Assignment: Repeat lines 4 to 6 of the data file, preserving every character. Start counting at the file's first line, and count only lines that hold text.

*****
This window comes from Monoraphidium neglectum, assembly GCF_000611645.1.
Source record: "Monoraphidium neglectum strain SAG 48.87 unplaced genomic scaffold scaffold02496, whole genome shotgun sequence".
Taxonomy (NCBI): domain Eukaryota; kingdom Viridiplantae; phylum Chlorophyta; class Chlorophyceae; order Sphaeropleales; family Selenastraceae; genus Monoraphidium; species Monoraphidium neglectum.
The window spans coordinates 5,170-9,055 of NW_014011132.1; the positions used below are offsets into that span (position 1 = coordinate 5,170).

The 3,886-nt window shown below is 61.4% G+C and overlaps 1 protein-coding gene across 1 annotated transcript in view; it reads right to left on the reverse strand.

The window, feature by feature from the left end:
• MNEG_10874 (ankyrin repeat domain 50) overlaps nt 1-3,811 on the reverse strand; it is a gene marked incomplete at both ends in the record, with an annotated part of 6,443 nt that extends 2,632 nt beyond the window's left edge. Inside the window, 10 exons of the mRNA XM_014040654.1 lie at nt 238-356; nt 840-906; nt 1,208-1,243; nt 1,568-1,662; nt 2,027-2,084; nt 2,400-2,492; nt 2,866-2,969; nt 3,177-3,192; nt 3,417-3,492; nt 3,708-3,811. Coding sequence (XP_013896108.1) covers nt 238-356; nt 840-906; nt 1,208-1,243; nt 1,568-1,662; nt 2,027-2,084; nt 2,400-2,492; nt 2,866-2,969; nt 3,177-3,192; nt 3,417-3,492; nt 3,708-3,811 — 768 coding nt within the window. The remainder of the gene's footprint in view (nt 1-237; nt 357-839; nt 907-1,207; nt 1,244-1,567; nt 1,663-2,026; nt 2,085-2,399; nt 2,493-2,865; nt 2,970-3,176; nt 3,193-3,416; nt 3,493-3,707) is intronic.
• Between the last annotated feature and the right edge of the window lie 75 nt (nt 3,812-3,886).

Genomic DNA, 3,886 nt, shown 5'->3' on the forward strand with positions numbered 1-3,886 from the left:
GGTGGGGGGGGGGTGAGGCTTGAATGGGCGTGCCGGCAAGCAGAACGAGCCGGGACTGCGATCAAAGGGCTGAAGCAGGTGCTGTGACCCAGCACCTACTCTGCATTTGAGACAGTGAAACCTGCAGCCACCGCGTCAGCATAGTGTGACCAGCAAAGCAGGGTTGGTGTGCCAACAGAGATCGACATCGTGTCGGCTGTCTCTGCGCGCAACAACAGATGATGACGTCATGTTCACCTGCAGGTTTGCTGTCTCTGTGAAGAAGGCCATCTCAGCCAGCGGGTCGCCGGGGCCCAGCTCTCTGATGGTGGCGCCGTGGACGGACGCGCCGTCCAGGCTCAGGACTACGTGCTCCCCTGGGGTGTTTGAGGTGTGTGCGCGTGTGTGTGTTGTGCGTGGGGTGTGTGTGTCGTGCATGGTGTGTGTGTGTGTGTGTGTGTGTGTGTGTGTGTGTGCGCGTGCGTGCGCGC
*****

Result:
The window spans coordinates 5,170-9,055 of NW_014011132.1; the positions used below are offsets into that span (position 1 = coordinate 5,170).

The 3,886-nt window shown below is 61.4% G+C and overlaps 1 protein-coding gene across 1 annotated transcript in view; it reads right to left on the reverse strand.

The window, feature by feature from the left end: